The role of NK cell-derived interferon-γ in HSV-induced encephalitis Katharina Borst1, Chintan Chhatbar1, Andreas Pavlou1, Luca Ghita1, Ulrich Kalinke1 1TWINCORE - Centre for Experimental and Clinical Infection Research, Institute for Experimental Infection Research, Hannover, Germany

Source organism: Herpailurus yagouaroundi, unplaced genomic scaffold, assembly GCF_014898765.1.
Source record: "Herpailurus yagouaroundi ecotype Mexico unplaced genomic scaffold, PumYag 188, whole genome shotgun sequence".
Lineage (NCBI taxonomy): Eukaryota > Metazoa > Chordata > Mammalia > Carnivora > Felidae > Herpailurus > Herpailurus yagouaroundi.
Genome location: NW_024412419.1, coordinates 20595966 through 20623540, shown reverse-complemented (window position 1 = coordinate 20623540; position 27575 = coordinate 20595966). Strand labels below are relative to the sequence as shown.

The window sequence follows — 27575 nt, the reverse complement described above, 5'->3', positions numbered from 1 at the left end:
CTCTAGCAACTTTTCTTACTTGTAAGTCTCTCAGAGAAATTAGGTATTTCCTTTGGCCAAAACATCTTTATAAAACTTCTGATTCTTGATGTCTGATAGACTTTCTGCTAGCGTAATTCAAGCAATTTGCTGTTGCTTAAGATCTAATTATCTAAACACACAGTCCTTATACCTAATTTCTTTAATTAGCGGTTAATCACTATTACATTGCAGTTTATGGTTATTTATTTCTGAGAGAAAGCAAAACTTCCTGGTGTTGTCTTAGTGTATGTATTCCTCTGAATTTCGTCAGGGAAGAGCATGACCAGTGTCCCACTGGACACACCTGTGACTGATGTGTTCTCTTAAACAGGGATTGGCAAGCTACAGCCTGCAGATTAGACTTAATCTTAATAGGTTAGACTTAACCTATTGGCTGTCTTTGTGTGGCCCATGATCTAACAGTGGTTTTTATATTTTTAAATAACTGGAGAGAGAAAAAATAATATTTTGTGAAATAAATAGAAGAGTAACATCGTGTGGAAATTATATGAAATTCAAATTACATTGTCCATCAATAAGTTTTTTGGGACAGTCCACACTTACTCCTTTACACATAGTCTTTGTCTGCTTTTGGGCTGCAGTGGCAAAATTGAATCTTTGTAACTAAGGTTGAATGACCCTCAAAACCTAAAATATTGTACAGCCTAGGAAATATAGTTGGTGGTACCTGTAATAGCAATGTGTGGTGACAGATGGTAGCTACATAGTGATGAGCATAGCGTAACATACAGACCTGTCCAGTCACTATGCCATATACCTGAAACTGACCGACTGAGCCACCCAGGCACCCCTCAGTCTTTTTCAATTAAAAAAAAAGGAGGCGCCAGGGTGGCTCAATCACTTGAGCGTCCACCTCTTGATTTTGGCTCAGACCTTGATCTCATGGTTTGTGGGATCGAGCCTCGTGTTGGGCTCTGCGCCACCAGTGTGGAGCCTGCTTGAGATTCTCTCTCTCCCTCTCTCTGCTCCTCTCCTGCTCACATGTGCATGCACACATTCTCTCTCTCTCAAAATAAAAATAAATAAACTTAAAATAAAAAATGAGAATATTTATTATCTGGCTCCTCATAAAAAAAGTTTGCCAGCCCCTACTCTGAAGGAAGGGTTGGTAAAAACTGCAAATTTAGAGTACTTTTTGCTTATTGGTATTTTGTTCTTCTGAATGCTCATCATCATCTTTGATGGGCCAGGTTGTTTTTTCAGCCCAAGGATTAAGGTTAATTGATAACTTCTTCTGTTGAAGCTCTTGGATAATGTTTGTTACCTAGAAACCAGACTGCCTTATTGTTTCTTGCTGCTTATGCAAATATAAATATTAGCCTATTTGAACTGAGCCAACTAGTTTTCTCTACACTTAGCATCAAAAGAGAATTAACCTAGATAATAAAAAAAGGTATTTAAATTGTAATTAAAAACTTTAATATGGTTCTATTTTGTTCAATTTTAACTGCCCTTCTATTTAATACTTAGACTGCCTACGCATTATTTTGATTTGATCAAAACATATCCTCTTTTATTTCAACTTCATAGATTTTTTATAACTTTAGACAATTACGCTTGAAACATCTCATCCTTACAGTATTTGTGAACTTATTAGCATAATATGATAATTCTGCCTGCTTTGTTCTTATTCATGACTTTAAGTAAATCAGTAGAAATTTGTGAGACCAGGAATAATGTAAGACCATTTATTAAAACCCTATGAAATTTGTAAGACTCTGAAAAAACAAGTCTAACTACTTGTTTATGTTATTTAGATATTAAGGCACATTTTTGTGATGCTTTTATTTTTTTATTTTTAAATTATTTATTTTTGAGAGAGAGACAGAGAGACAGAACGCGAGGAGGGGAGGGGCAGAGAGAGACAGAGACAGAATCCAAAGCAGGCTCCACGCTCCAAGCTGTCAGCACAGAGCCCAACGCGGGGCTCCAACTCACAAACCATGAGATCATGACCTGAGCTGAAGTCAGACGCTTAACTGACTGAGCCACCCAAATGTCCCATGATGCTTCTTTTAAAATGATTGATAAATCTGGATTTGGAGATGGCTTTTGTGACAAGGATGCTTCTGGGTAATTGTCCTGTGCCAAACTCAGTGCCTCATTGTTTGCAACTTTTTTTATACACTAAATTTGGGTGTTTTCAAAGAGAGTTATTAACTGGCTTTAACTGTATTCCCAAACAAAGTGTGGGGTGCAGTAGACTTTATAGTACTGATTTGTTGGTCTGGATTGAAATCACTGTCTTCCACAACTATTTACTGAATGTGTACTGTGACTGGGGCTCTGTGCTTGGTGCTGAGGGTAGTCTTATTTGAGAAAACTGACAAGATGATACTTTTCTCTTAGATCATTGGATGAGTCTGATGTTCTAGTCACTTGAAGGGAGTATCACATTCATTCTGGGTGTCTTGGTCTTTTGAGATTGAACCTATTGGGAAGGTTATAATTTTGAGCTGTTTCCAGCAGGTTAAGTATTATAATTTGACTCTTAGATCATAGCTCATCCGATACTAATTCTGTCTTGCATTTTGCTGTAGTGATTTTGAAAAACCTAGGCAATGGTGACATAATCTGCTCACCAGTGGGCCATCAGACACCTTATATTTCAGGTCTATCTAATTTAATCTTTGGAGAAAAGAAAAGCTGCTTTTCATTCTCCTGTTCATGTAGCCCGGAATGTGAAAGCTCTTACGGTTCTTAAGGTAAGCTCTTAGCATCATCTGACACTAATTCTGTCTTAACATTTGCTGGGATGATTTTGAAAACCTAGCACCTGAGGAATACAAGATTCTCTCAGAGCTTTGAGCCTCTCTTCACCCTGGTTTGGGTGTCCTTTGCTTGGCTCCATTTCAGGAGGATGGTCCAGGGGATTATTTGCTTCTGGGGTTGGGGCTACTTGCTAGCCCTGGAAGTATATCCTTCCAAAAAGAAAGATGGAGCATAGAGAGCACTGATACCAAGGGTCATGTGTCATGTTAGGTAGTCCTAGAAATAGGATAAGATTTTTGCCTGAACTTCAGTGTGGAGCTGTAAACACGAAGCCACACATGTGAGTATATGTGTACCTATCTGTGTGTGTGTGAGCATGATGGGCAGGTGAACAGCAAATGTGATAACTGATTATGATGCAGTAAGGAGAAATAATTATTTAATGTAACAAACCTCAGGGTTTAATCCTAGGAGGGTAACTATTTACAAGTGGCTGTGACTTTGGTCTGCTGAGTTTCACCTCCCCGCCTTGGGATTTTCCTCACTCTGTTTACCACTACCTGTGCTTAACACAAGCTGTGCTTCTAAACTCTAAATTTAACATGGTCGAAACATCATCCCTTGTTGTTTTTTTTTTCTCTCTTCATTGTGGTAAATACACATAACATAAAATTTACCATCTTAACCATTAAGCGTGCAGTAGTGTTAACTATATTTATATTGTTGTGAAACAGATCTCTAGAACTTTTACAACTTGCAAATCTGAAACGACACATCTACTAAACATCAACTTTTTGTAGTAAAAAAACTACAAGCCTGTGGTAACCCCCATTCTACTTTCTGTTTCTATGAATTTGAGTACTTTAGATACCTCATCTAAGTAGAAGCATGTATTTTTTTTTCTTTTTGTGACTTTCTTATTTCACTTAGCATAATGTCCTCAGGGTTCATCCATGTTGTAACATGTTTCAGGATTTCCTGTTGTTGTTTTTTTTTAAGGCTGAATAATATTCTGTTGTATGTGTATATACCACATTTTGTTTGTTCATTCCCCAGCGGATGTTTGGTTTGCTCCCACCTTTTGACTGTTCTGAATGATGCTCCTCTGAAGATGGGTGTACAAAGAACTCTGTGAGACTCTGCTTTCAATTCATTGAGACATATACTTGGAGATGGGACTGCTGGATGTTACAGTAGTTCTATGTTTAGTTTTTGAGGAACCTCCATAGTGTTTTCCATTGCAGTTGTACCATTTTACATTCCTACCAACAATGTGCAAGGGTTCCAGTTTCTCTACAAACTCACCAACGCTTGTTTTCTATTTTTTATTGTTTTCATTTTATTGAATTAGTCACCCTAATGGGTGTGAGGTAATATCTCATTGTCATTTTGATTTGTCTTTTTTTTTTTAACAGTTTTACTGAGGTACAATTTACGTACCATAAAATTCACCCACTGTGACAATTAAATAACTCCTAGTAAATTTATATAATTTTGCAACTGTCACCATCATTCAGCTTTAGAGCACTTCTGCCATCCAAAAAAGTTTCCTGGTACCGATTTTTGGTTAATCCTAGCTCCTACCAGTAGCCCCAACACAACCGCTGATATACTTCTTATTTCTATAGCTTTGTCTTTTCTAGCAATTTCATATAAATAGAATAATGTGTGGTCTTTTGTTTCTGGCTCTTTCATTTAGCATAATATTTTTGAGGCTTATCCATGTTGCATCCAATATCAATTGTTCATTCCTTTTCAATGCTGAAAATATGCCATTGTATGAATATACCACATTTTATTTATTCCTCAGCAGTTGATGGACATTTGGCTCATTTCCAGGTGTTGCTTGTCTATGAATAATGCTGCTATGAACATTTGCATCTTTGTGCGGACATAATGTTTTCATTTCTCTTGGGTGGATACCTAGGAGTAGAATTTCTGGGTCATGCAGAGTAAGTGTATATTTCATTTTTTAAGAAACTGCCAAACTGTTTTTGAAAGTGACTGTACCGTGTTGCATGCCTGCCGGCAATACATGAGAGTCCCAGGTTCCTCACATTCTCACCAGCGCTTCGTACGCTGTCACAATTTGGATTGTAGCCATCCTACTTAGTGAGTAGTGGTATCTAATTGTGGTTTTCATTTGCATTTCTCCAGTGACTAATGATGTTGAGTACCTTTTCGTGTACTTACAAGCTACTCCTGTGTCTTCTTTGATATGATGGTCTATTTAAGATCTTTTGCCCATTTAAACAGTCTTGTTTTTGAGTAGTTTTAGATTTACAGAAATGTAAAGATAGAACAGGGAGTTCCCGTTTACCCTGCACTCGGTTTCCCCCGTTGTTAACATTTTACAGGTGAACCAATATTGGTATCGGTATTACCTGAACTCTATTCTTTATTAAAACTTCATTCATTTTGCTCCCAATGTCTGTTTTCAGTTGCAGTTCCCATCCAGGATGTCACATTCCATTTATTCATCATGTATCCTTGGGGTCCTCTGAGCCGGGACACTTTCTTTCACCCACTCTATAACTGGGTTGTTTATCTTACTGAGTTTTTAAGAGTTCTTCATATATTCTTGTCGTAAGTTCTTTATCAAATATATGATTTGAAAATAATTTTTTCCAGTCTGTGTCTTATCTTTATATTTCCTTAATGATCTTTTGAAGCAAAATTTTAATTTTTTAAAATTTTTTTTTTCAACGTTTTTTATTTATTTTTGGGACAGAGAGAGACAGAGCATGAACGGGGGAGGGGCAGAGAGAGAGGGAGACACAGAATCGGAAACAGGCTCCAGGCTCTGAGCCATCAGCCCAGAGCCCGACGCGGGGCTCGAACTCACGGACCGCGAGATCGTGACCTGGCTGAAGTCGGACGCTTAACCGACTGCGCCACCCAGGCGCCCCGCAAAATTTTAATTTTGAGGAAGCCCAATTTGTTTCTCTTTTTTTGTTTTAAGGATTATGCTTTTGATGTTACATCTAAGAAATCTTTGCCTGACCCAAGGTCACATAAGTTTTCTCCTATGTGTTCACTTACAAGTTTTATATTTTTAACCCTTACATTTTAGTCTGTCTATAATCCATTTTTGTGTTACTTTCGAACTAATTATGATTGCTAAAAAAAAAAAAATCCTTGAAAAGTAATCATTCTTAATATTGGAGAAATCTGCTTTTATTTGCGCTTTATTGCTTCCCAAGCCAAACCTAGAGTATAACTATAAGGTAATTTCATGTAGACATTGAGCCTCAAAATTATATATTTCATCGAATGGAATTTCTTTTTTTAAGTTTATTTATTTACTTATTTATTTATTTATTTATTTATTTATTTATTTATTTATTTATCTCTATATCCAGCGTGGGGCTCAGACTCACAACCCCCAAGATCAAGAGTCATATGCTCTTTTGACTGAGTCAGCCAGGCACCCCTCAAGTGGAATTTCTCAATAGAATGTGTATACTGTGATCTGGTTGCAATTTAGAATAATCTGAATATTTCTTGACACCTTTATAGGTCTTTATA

NK cells are part of the innate immune system and constitute the first line of defense upon viral infections. They elicit cytotoxic functions and produce IFN-γ. Although IFN-γ is mostly known to play an important role during bacterial infection, it is also a key player during anti-viral immune responses. Patients suffering from NK cell deficiency also experience increased recurring, and more severe susceptibility to diverse herpes virus infections, including herpes simplex virus (HSV) infection. Specifically, herpes simplex encephalitis (HSE) is a severe disease and the most common sporadic viral encephalitis in the Western world. Untreated HSE is lethal in 70 to 80% of the cases. Most treated individuals survive the infection, however, sequelae among survivors are significant and more than 50% of the patients show severe deficits. The importance of NK cell-derived IFN-γ during HSE is largely unknown. To analyze the importance of NK cell-derived IFN-γ in HSV-induced encephalitis, we created IFN-γOFF mice, in which the IFN-γ gene function can be reconstituted in a Cre-dependent manner. Such mice were intercrossed with Ncr1-Cre-/+ mice to generate mice in which only NK cells can produce IFN-γ (IFN-γNcr1-ON). Ex vivo stimulation of IFN-γNcr1-ON-derived splenocytes and subsequent intracellular IFN-γ staining by FACS verified the specificity of NK cell-derived IFN-γ reconstitution. Of note, during homeostasis no detrimental effect on the immune cell compartment was detected in IFN-γOFF andIFN-γNcr1-ON mice. Such mice will now be used to dissect the role of NK cell derived IFN-γ during HSE.